A proposed plan of the near Eastside park calls for the closing of Burnet Street.
A proposed plan of the near Eastside park calls for the closing of Burnet Street. Credit: Courtesy / TBG Partners

After nearly four years of planning and advocacy, Dignowity and Lockwood Parks are one step closer to being merged into one park.

The Historic and Design Review Commission gave the project preliminary approval at its Wednesday meeting. The two Eastside parks are located across Burnet Street from one another in the Dignowity Hill Historic District.

The proposed project has shrunk considerably since it was first presented to the Citizens Bond Committee in 2016. Elaine Kearney, managing principal at the local office of landscape architecture firm TBG Partners, said the City allocated $4.1 million to the park improvements project through the 2017 bond program. But that amount fell short of the funding required for the designers’ original vision, she said.

“The big vision we had put out prior to the bond included things like new buildings, sort of everything you could want to do, your dream park,” she said. “We estimated that would take about $8 million to execute. Once the actual funds were allocated, we knew we would have to look at prioritizing and think of this as a phased approach to getting a dream park.”

A proposed plan of the near Eastside park includes a splash pad and a dog park.
A proposed plan of the near Eastside park includes a splash pad and a dog park. Credit: Courtesy / TBG Partners

TBG Partners worked with other engineers and designers, including architecture firm Lake Flato, to develop a design for Dignowity and Lockwood Parks’ reimagining, Kearney said. During the design process, TBG Partners asked neighborhood residents what they considered top priorities for the park. The first priority is closing Burnet Street to traffic.

“Other priorities included upgrading the playground, and also improving circulation throughout the park,” Kearney said. “The existing sidewalks don’t connect the park very well in a useable way. There’s also been a pretty big desire to see safety and security improved.”

The project’s proposed improvements also include a fenced dog park, a splash pad, better infrastructure for large events in the park, and adding a restroom. Designers plan to improve lighting around the park and plant drought-resistant plants and shade trees. The trees help address neighborhood families’ original goal: to improve the playground.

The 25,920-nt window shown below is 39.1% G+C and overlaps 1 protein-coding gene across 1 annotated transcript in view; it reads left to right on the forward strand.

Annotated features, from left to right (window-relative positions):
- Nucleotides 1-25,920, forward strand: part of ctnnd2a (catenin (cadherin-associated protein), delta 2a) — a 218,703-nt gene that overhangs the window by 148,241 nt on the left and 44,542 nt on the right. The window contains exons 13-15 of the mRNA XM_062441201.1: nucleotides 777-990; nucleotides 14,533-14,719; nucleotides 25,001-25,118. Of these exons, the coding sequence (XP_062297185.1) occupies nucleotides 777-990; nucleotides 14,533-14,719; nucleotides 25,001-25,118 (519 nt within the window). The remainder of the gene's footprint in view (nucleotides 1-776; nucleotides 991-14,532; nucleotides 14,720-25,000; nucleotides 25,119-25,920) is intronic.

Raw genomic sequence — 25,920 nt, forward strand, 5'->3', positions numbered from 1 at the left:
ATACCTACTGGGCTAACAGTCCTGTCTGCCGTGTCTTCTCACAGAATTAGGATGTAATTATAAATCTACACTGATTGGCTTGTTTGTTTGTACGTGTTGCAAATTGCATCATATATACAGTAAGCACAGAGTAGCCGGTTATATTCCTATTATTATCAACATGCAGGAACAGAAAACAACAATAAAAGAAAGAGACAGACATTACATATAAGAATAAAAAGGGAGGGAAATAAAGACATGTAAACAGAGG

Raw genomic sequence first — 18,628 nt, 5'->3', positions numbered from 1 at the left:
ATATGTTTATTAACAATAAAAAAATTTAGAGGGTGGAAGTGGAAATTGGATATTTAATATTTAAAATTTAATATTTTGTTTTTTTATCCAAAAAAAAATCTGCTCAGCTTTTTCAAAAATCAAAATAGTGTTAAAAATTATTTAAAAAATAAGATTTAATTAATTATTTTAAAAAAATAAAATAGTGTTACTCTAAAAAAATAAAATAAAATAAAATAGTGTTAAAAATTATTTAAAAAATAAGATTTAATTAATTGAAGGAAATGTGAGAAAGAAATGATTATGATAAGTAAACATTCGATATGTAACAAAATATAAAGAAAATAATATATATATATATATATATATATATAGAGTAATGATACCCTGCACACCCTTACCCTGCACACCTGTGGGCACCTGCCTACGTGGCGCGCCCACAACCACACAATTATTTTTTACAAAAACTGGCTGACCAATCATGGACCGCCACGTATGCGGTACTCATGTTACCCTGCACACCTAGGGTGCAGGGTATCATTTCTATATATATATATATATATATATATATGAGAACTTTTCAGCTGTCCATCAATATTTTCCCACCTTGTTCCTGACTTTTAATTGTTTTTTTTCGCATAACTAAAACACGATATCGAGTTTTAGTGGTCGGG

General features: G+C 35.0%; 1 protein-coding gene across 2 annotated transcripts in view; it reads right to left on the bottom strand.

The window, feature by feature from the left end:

“The current one is pretty sad and gets really hot in the summer – there’s no shade, the equipment’s outdated,” said Nicolas Rivard, director of public space improvements advocacy group called P.S. East.“And it’s a special spot at the literal top of Dignowity Hill and has an amazing view.”

The group helped organize community input meetings and gather public feedback on the Dignowity Park project. Paul Berry, chief communications officer for the City’s Transportation and Capital Improvements Department, said there will be another public meeting scheduled later this year to review updated design proposals. The City already has held two public input meetings about Dignowity and Lockwood Parks. The design is scheduled to be completed by December, Berry said.

Rivard also serves as the president of the Dignowity Hill Neighborhood Association. The idea to improve the park was born in June 2015, when families rallied together to redo the playground, he said. Community members participated in the design process for more than a year, and project planners were soon able to pitch their park improvement design to the 2017 bond committee, Rivard said.

Allison Hu, who leads P.S. East with Rivard, said she appreciated how much time the Dignowity Hill community invested in the project.

“It’s very interesting and exciting to see a project of this scale come off the ground,” she said. “I think it’s a testament to how much the community at large was very ready for a transformative improvement to the park.”

Rivard said he hopes this isn’t the end of improvements for Dignowity and Lockwood Parks.

“Basically, there’s a long-term vision, and this is Phase 1 of achieving it,” he said.

Project planners will have 12 weeks to finalize design for the park after getting preliminary approval on their proposal. As part of the review commission’s stipulations, designers will make sure that Burnet Street’s former presence is clearly outlined. Once the final designs are approved, they can start the bidding process and construction. Kearney estimated construction would start January 2020, and be finished by the end of that year.

Jackie Wang

Jackie Wang

Jackie Wang is a general assignment reporter at the Rivard Report.